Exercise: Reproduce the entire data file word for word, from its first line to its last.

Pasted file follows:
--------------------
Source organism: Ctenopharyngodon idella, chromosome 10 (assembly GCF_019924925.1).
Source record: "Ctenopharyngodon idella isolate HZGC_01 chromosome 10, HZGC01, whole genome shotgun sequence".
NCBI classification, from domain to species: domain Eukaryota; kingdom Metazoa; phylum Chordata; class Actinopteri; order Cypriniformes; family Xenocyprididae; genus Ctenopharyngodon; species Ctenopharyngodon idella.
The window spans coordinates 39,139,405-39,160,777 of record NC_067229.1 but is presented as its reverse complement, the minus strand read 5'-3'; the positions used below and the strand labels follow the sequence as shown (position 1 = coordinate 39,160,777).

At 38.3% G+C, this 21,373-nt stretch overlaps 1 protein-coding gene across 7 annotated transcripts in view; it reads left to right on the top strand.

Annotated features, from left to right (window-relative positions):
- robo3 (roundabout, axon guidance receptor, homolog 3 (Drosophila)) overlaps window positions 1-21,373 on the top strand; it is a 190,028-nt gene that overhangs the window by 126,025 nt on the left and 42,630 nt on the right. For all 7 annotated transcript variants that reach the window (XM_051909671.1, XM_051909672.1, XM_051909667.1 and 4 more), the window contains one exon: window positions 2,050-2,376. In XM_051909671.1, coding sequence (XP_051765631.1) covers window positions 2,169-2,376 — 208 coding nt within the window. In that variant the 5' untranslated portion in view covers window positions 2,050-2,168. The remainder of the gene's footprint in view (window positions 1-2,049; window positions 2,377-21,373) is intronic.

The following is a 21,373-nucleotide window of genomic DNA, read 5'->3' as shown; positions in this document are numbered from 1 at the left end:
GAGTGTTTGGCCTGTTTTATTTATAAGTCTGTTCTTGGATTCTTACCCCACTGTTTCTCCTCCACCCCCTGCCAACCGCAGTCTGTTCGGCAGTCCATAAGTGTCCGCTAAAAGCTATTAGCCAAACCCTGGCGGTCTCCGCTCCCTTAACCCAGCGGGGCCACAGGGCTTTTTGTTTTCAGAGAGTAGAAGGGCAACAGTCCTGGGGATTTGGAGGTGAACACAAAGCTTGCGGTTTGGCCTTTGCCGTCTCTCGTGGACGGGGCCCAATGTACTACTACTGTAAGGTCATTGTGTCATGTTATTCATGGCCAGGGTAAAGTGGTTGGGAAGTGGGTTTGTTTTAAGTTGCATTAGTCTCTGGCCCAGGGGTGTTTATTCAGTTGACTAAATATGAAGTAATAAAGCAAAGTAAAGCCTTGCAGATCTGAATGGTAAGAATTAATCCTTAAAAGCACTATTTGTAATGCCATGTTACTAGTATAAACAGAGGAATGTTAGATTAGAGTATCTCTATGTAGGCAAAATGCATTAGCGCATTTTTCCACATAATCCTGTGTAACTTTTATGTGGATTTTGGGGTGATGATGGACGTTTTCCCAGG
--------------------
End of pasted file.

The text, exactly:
Source organism: Ctenopharyngodon idella, chromosome 10 (assembly GCF_019924925.1).
Source record: "Ctenopharyngodon idella isolate HZGC_01 chromosome 10, HZGC01, whole genome shotgun sequence".
NCBI classification, from domain to species: domain Eukaryota; kingdom Metazoa; phylum Chordata; class Actinopteri; order Cypriniformes; family Xenocyprididae; genus Ctenopharyngodon; species Ctenopharyngodon idella.
The window spans coordinates 39,139,405-39,160,777 of record NC_067229.1 but is presented as its reverse complement, the minus strand read 5'-3'; the positions used below and the strand labels follow the sequence as shown (position 1 = coordinate 39,160,777).

At 38.3% G+C, this 21,373-nt stretch overlaps 1 protein-coding gene across 7 annotated transcripts in view; it reads left to right on the top strand.

Annotated features, from left to right (window-relative positions):
- robo3 (roundabout, axon guidance receptor, homolog 3 (Drosophila)) overlaps window positions 1-21,373 on the top strand; it is a 190,028-nt gene that overhangs the window by 126,025 nt on the left and 42,630 nt on the right. For all 7 annotated transcript variants that reach the window (XM_051909671.1, XM_051909672.1, XM_051909667.1 and 4 more), the window contains one exon: window positions 2,050-2,376. In XM_051909671.1, coding sequence (XP_051765631.1) covers window positions 2,169-2,376 — 208 coding nt within the window. In that variant the 5' untranslated portion in view covers window positions 2,050-2,168. The remainder of the gene's footprint in view (window positions 1-2,049; window positions 2,377-21,373) is intronic.

The following is a 21,373-nucleotide window of genomic DNA, read 5'->3' as shown; positions in this document are numbered from 1 at the left end:
GAGTGTTTGGCCTGTTTTATTTATAAGTCTGTTCTTGGATTCTTACCCCACTGTTTCTCCTCCACCCCCTGCCAACCGCAGTCTGTTCGGCAGTCCATAAGTGTCCGCTAAAAGCTATTAGCCAAACCCTGGCGGTCTCCGCTCCCTTAACCCAGCGGGGCCACAGGGCTTTTTGTTTTCAGAGAGTAGAAGGGCAACAGTCCTGGGGATTTGGAGGTGAACACAAAGCTTGCGGTTTGGCCTTTGCCGTCTCTCGTGGACGGGGCCCAATGTACTACTACTGTAAGGTCATTGTGTCATGTTATTCATGGCCAGGGTAAAGTGGTTGGGAAGTGGGTTTGTTTTAAGTTGCATTAGTCTCTGGCCCAGGGGTGTTTATTCAGTTGACTAAATATGAAGTAATAAAGCAAAGTAAAGCCTTGCAGATCTGAATGGTAAGAATTAATCCTTAAAAGCACTATTTGTAATGCCATGTTACTAGTATAAACAGAGGAATGTTAGATTAGAGTATCTCTATGTAGGCAAAATGCATTAGCGCATTTTTCCACATAATCCTGTGTAACTTTTATGTGGATTTTGGGGTGATGATGGACGTTTTCCCAGG